REVIEW: Pixar film Luca delivers simple and heart-warming fun and friendship

BEST FRIENDS: Luca and Alberto are two teenage sea monsters who discover they can turn into humans when they leave the water.
BEST FRIENDS: Luca and Alberto are two teenage sea monsters who discover they can turn into humans when they leave the water.

LAST Christmas Disney+ delivered one of the biggest streaming hits of the summer in Pixar film Soul.

The existential tale about determinism and life and death was certainly bolder than anything Pixar had attempted before.

In fact, one criticism of Soul was it's plot was perhaps too psychological for young audiences.

The latest offering, Luca, returns the focus back to more simplistic concepts of discovery and friendship that have been the hallmarks of Pixar since they revolutionised children's movies with the release of Toy Story in 1995.

Luca tells the tale of a 13-year-old sea monster who is fascinated with the human world above the surface, only to be warned of the dangers by his parents.

Yes, that sounds awfully like the plot of Disney's The Little Mermaid, but thankfully Luca deviates into far more interesting territory than the aforementioned film, even if it doesn't contain any singing and dancing crustaceans.

One day Luca meets fellow teenage sea monster Alberto, who literally drags him out of the water.

It's here that Luca discovers sea monsters take on human form when they're dry and on land.

"Luca is a shy, polite, introverted, rule-following kid who has a secret desire to see the world and learn all he can," screenwriter Jesse Andrews says.

"But he's been told his whole life that sea monsters should never go above the surface of the water where all the interesting stuff seems to be happening."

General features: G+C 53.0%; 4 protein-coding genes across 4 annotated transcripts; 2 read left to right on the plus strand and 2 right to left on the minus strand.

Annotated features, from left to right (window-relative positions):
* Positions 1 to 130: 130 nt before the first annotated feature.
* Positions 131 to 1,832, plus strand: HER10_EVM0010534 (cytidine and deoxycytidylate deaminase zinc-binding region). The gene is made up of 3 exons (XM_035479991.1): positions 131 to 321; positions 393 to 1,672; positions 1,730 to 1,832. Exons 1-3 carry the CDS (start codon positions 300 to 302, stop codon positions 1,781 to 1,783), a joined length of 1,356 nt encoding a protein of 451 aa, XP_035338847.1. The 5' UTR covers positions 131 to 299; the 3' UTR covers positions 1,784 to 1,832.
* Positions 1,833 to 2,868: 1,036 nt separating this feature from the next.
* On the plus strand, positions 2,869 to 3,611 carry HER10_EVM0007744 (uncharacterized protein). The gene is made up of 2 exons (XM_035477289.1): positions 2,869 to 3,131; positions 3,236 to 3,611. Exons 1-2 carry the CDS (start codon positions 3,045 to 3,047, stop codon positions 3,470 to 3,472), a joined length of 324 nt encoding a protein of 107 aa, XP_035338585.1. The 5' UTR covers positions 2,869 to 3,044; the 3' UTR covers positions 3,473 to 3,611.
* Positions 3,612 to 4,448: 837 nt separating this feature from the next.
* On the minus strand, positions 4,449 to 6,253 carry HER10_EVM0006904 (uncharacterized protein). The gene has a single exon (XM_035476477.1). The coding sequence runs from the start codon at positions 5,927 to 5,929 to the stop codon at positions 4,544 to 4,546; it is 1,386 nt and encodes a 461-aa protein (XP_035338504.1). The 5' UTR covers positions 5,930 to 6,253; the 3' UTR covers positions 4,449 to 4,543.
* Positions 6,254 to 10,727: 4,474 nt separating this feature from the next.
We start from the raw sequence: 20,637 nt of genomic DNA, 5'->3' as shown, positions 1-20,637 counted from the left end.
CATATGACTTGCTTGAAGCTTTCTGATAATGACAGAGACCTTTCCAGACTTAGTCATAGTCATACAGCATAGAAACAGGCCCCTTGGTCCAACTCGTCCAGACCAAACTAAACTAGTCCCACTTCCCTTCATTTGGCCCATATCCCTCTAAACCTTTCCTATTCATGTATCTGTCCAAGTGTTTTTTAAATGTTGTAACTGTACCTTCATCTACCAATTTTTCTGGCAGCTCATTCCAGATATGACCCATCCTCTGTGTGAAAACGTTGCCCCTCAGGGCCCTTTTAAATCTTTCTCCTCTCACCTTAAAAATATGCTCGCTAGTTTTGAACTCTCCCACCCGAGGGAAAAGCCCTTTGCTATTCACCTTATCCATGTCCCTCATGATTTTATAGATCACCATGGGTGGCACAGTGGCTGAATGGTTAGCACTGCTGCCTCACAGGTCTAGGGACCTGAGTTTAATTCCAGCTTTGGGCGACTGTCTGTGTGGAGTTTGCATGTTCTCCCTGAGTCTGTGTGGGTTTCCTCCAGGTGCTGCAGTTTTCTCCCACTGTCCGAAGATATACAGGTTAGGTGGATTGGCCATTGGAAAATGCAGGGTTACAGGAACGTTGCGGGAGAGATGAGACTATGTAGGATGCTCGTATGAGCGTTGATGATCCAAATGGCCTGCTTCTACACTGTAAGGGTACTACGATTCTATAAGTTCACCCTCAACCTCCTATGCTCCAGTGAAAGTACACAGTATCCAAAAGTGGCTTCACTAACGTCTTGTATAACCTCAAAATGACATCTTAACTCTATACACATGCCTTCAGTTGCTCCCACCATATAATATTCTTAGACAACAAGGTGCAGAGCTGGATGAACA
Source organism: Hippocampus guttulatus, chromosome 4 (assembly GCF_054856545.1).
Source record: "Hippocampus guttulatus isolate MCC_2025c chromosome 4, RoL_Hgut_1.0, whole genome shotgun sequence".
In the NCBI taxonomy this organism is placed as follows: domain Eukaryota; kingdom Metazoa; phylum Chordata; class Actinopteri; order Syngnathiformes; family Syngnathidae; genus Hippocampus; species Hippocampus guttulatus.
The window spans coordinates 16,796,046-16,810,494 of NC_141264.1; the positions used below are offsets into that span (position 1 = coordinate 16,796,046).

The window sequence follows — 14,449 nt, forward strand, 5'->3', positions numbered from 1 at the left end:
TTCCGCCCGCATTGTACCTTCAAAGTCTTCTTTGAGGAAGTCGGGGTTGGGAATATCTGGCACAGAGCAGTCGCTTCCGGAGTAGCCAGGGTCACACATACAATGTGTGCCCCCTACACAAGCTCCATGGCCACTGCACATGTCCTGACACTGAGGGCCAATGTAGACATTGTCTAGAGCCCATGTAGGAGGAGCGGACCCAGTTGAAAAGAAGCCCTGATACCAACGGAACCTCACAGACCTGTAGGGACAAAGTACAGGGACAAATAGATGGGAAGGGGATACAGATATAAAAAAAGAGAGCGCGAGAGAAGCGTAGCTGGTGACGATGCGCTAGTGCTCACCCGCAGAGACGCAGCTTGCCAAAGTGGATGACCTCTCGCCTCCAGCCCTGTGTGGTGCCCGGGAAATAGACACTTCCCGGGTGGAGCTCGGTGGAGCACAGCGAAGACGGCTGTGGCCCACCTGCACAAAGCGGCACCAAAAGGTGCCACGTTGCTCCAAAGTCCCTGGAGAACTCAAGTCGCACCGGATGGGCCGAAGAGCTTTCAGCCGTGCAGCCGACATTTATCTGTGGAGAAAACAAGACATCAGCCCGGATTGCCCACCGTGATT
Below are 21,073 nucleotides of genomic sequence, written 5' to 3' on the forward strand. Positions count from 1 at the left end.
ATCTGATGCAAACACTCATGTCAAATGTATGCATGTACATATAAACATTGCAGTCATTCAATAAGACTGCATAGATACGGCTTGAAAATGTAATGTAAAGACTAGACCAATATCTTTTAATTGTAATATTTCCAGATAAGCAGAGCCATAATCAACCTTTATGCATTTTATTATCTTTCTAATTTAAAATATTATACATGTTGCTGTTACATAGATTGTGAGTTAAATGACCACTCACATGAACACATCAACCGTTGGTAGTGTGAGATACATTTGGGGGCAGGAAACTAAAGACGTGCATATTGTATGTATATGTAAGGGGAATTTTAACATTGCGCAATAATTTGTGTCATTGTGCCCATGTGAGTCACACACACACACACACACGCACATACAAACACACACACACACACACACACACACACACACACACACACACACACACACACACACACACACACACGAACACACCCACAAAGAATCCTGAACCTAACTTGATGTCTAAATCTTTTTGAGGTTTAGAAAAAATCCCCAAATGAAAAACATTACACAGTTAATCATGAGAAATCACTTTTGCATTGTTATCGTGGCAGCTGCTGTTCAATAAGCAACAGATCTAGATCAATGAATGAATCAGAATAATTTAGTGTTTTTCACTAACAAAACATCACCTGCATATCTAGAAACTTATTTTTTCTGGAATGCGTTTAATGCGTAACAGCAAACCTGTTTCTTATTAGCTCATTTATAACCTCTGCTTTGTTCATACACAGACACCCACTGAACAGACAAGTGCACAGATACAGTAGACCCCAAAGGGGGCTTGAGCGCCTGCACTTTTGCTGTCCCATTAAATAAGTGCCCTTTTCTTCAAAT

This leads to Luca and Alberto forming a close friendship as they explore the world above the surface and dream of owning a Vespa scooter together to escape the boundaries of their parents and sea monster world.

"Their friendship brings out the best in Luca and gives him the confidence to spread his wings and take more risks," producer Kiri Hart says.

"It's an absolutely lovely, heart-warming story about friendship and how our friends can unlock certain parts of us, giving us the opportunity to discover something about ourselves."

While Luca's friendship with the more rambunctious Alberto is central to the film, Pixar have again created an elaborately visual world for their story to unfold.

The sea monster designs were modelled on medieval depictions that appeared in the Carta Marina - a Renaissance map dating back to 1539 - as well as sculptures found throughout Italy.

Luca is set in an Italian port village in the late '50s where the townsfolk play soccer, eat gelato and pasta and fish in the turquoise waters.

It's in this world that our literal fish-out-of-water protagonists meet street-smart tomboy Giulia and her one-armed fisherman father.

Giulia teaches the inquisitive Luca about astronomy and books, opening up his mind to the possibilities of the world.

"Giulia is a very special character," Hart says. "She's certain about what she believes and she's bold in asserting those beliefs.

"She's also funny and lively. She has so much passion for finding out how the world works. She becomes a catalyst for Luca."

Luca isn't the most original Pixar film. It's not aiming to made any profound statements like Soul, or even Coco.

It just wants to entertain and tell a heart-warming story, and sometimes that's all kids, and adults, need.


Streaming on Disney+